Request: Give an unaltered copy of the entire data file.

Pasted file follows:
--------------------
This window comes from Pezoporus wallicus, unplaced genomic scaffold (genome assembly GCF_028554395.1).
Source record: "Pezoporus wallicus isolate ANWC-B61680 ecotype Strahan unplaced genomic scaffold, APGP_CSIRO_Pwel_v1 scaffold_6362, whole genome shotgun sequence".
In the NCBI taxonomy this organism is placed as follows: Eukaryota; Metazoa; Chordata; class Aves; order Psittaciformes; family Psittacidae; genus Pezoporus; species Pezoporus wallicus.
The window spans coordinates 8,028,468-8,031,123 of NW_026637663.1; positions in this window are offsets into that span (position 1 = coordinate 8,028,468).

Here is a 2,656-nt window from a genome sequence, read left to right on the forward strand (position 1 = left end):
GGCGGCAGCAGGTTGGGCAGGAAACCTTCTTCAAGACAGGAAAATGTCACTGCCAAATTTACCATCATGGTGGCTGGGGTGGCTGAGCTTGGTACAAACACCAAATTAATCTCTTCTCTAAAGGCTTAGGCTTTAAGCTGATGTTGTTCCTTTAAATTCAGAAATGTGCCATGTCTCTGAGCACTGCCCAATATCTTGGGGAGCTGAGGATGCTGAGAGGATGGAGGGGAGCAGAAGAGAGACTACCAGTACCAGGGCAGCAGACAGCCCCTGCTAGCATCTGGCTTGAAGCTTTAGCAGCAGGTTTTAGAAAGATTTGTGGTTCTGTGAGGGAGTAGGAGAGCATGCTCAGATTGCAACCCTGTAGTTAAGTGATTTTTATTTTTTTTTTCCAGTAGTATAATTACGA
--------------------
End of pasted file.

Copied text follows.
This window comes from Pezoporus wallicus, unplaced genomic scaffold (genome assembly GCF_028554395.1).
Source record: "Pezoporus wallicus isolate ANWC-B61680 ecotype Strahan unplaced genomic scaffold, APGP_CSIRO_Pwel_v1 scaffold_6362, whole genome shotgun sequence".
In the NCBI taxonomy this organism is placed as follows: Eukaryota; Metazoa; Chordata; class Aves; order Psittaciformes; family Psittacidae; genus Pezoporus; species Pezoporus wallicus.
The window spans coordinates 8,028,468-8,031,123 of NW_026637663.1; positions in this window are offsets into that span (position 1 = coordinate 8,028,468).

Here is a 2,656-nt window from a genome sequence, read left to right on the forward strand (position 1 = left end):
GGCGGCAGCAGGTTGGGCAGGAAACCTTCTTCAAGACAGGAAAATGTCACTGCCAAATTTACCATCATGGTGGCTGGGGTGGCTGAGCTTGGTACAAACACCAAATTAATCTCTTCTCTAAAGGCTTAGGCTTTAAGCTGATGTTGTTCCTTTAAATTCAGAAATGTGCCATGTCTCTGAGCACTGCCCAATATCTTGGGGAGCTGAGGATGCTGAGAGGATGGAGGGGAGCAGAAGAGAGACTACCAGTACCAGGGCAGCAGACAGCCCCTGCTAGCATCTGGCTTGAAGCTTTAGCAGCAGGTTTTAGAAAGATTTGTGGTTCTGTGAGGGAGTAGGAGAGCATGCTCAGATTGCAACCCTGTAGTTAAGTGATTTTTATTTTTTTTTTCCAGTAGTATAATTACGA